During dinner with Carlton one day, we were talking about that character, and originally it was going to be this sort of Jesse Eisenberg in “The Social Network” kind of character. We were having dinner, and we said why don’t we make it a woman, why don’t we make it a woman that is really strong and really sort of a loner that has some sort of hard edge, that doesn’t get along with most people. We thought it would be a great idea, great energy for the series. We started seeing how she riffed off Kevin, Fet, you know, and it was quite a great addition. Going off book for me in the series, I think has proved effortless. Carlton runs the writers room and runs, basically, the scripts for the series. I contribute ideas for set pieces and riff on it with him, but ultimately for the series to be run the way it’s been run, he needs to be the arbiter of that part of the content. Going off novel, proved very effortless for me. I actually enjoyed the fact that we burned the Master at the end of the season, when we actually burn the Master at the end of book two.
How long do you foresee being involved in the second season before other responsibilities pull you away?
My hope is that I remain in that capability for the entire season. I originally was going to do a very small project around April or May, but there are some issues in the family that I have to take care of. So I decided that staying put was the best idea for the family, and “The Strain” allows me to do that, allows me to basically 20 minutes away from home. I’ll be shooting the pre-credit prologue of the pilot, I’ll be shooting the Silver Angel black and white Mexican movies, and I’ve been doing second unit last week, and I’ll continue to do it, God willing, through the season.
That project you mentioned, that was the small, black and white film you were looking to do?
Yeah, I have to postpone it until later notice. Life has a way of telling what you need to do instead of what you’re planning.
What do you think the most important thing “The Strain” will have to do in the second season to broaden what’s going on?
First of all, the easiest part, the one that comes naturally, is that we have such a wealth of mythology and biology to unfold. The one thing the first season was short of was all the biological talk that occurred in the first book. It ended up being more driven by set pieces or by character interaction than the actual way the epidemic is dealt with. The other thing that I need to do is expand the epidemic more in terms of social consequence and scope. The way the epidemic starts to grow quadrant by quadrant and starts affecting the lives of people in the city, in the country, in the world — that’s part of the growth of season two. We need to lay the seeds for the apocalypse, essentially. So, there’s plenty of work, and not only plenty of work, but plenty of things that make it naturally: A. a growth season and B: a different season than the first one. I love that thing that Carlton came up with about Palmer throwing the secretary of Health over the balcony. (laughs) Reading it, I thought it was completely brutal, but watching it, I absolutely loved it. (laughs) It’s one of my favorite moments in the series. It’s completely unexpected, but let me go back on track. What we need to deal with now is that the Master has control of many more strings and to grow the epidemic disproportionately this season.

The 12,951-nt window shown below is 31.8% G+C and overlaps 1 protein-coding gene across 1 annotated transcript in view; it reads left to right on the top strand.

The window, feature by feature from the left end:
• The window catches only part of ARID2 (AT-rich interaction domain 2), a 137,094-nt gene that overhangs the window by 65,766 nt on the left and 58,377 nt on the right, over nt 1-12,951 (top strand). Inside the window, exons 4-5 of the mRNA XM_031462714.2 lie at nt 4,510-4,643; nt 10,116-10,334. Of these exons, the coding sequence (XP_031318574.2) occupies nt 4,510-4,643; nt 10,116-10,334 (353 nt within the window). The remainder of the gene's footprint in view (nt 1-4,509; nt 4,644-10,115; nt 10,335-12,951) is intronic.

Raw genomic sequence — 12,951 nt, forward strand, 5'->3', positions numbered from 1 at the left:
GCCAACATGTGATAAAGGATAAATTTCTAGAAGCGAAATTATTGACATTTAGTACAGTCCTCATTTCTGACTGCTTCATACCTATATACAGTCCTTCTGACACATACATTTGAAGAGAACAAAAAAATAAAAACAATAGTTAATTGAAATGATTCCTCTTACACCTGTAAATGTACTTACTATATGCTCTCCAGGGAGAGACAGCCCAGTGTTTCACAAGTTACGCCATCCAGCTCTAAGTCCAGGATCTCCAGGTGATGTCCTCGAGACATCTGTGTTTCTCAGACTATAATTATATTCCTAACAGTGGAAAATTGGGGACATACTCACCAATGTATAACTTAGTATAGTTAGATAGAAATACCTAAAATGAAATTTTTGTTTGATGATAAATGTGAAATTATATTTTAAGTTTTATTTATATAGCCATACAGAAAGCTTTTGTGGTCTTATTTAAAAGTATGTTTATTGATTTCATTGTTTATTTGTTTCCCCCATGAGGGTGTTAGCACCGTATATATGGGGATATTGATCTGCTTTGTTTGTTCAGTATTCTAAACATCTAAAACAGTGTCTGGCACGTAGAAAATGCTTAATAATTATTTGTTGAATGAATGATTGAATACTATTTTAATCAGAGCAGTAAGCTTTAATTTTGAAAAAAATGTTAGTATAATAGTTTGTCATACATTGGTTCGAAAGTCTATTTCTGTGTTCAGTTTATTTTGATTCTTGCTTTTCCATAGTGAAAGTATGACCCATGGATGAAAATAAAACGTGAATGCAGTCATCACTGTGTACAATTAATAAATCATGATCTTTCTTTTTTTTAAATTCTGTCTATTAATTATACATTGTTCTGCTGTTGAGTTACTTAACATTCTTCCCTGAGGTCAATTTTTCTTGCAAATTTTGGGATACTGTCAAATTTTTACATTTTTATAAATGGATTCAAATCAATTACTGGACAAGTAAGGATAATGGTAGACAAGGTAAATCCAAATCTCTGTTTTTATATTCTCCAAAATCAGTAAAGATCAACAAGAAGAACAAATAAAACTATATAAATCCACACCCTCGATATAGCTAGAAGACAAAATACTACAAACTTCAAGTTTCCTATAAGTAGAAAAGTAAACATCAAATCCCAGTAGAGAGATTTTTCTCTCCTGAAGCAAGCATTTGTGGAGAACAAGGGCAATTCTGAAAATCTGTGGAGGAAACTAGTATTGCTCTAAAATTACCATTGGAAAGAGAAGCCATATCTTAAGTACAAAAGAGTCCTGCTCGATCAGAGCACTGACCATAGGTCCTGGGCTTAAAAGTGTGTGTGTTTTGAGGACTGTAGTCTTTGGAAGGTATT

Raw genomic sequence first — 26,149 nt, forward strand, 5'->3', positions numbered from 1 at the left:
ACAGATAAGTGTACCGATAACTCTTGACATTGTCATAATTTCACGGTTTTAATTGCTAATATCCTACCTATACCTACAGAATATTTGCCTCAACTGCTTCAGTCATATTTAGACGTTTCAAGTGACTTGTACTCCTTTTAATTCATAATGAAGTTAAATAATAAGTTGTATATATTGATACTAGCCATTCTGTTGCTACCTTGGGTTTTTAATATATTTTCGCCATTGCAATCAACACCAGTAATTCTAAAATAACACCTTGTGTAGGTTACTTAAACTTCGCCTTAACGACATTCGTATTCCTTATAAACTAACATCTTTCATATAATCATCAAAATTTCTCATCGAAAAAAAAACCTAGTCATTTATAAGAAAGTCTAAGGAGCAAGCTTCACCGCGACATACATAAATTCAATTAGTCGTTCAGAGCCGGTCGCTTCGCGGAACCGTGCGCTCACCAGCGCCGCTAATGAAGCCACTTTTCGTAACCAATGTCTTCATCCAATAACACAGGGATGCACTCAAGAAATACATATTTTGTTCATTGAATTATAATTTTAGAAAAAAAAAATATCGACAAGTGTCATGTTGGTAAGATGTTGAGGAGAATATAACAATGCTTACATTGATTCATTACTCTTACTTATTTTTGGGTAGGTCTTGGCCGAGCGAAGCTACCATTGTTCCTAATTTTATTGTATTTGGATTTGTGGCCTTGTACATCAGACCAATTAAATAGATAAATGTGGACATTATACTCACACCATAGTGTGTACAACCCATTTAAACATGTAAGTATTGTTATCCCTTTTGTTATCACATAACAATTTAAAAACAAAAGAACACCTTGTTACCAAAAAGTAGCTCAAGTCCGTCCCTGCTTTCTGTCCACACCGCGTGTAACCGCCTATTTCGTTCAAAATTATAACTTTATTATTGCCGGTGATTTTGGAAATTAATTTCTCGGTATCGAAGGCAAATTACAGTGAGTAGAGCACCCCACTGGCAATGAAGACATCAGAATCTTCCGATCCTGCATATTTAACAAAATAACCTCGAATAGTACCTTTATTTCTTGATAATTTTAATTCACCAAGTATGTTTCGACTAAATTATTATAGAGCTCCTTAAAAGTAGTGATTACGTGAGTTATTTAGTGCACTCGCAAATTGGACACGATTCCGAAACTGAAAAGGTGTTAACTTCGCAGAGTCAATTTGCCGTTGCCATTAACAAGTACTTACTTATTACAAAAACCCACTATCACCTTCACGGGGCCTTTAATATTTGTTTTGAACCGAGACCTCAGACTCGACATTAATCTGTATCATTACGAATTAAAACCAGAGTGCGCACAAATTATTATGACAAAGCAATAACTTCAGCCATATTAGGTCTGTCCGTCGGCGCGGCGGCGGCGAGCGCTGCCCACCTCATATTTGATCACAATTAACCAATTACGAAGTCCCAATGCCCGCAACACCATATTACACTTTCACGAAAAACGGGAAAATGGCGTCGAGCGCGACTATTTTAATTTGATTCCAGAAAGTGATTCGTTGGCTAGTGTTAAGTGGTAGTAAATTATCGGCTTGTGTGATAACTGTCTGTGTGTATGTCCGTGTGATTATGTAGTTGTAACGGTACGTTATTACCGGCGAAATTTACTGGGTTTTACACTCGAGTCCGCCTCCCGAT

Generally speaking, people tended to like the creature design, but when the Master’s face was revealed, there were a lot of fans who weren’t quite happy about that. Did you hear any of that? Do you have any comment about the Master’s look?
I think that, honestly, half of a creature is the way it’s lit, and I think that the reveal of the Master, in retrospect, was done in a lighting circumstance that was not the one I would have gone with. I was shooting “Crimson Peak” during those episodes, so all I could do was keep up with the dailies and the VFX load that is my share of the package. VFX cannot do anything about cinematography, and I thought that the reveal of the Master should have been more moody, lit in a far more … in a way that is not so flat. The rest of it, I think that’s the way I saw him. I didn’t see him as the usual gaunt vampire. He’s a 7’3″ giant, so he needed to have this very brutish face, and I think that I will stand by that. At least I will assume responsibility over that part. I do think that the cinematography suffered in that particular reveal.
Season two is filming already, is that correct?
Yeah, we’ve been shooting for a week. And I can say that the first appearance of the Master in season two is far more moody.
Where does postproduction stand on “Crimson Peak”? How is everything coming along?
Well, since we have the luxury of time because the movie doesn’t come out until October next year … originally, I was going to deliver it in December, and I’d been able to try different things, different cuts, tweak the effects, tweak the music, probably more than any movie I’ve ever done. I have the license now to deliver the movie in January or February. It’s frankly addictive to have that much time. I’m not sure it will not be too addictive. I’m working with the same VFX company that does “The Strain,” so we can tweak every shot. Every time we meet for “The Strain,” we meet for “Crimson Peak,” too. I think it’s the most beautifully designed movie I’ve done, and the one that, because of this very distended preproduction and postproduction, I’ve been able to design basically every part of the visuals on it. I’m very enamored. Hopefully people will find it a rewarding Gothic romance when it comes out.